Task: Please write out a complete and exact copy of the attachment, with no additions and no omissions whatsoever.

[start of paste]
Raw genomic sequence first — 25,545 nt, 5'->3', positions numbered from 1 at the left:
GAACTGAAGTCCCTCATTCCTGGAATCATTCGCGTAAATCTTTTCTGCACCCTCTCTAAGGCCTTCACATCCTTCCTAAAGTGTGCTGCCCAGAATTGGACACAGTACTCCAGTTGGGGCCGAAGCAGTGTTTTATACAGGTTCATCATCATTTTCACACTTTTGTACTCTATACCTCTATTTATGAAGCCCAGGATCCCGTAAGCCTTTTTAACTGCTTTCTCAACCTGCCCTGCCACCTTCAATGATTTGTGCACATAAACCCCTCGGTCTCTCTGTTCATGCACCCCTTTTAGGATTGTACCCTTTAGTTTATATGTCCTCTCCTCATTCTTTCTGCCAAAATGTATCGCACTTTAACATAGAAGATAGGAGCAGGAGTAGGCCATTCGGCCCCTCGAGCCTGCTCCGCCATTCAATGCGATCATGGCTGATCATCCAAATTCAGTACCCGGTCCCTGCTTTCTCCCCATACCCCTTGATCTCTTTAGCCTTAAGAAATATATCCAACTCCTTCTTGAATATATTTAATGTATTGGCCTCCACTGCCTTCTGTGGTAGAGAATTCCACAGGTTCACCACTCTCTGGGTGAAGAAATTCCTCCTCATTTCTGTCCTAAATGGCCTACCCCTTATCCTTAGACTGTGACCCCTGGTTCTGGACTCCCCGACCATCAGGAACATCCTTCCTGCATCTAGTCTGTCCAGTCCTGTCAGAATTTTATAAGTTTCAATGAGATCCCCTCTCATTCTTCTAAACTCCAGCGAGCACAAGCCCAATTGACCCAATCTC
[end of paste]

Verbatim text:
Raw genomic sequence first — 25,545 nt, 5'->3', positions numbered from 1 at the left:
GAACTGAAGTCCCTCATTCCTGGAATCATTCGCGTAAATCTTTTCTGCACCCTCTCTAAGGCCTTCACATCCTTCCTAAAGTGTGCTGCCCAGAATTGGACACAGTACTCCAGTTGGGGCCGAAGCAGTGTTTTATACAGGTTCATCATCATTTTCACACTTTTGTACTCTATACCTCTATTTATGAAGCCCAGGATCCCGTAAGCCTTTTTAACTGCTTTCTCAACCTGCCCTGCCACCTTCAATGATTTGTGCACATAAACCCCTCGGTCTCTCTGTTCATGCACCCCTTTTAGGATTGTACCCTTTAGTTTATATGTCCTCTCCTCATTCTTTCTGCCAAAATGTATCGCACTTTAACATAGAAGATAGGAGCAGGAGTAGGCCATTCGGCCCCTCGAGCCTGCTCCGCCATTCAATGCGATCATGGCTGATCATCCAAATTCAGTACCCGGTCCCTGCTTTCTCCCCATACCCCTTGATCTCTTTAGCCTTAAGAAATATATCCAACTCCTTCTTGAATATATTTAATGTATTGGCCTCCACTGCCTTCTGTGGTAGAGAATTCCACAGGTTCACCACTCTCTGGGTGAAGAAATTCCTCCTCATTTCTGTCCTAAATGGCCTACCCCTTATCCTTAGACTGTGACCCCTGGTTCTGGACTCCCCGACCATCAGGAACATCCTTCCTGCATCTAGTCTGTCCAGTCCTGTCAGAATTTTATAAGTTTCAATGAGATCCCCTCTCATTCTTCTAAACTCCAGCGAGCACAAGCCCAATTGACCCAATCTC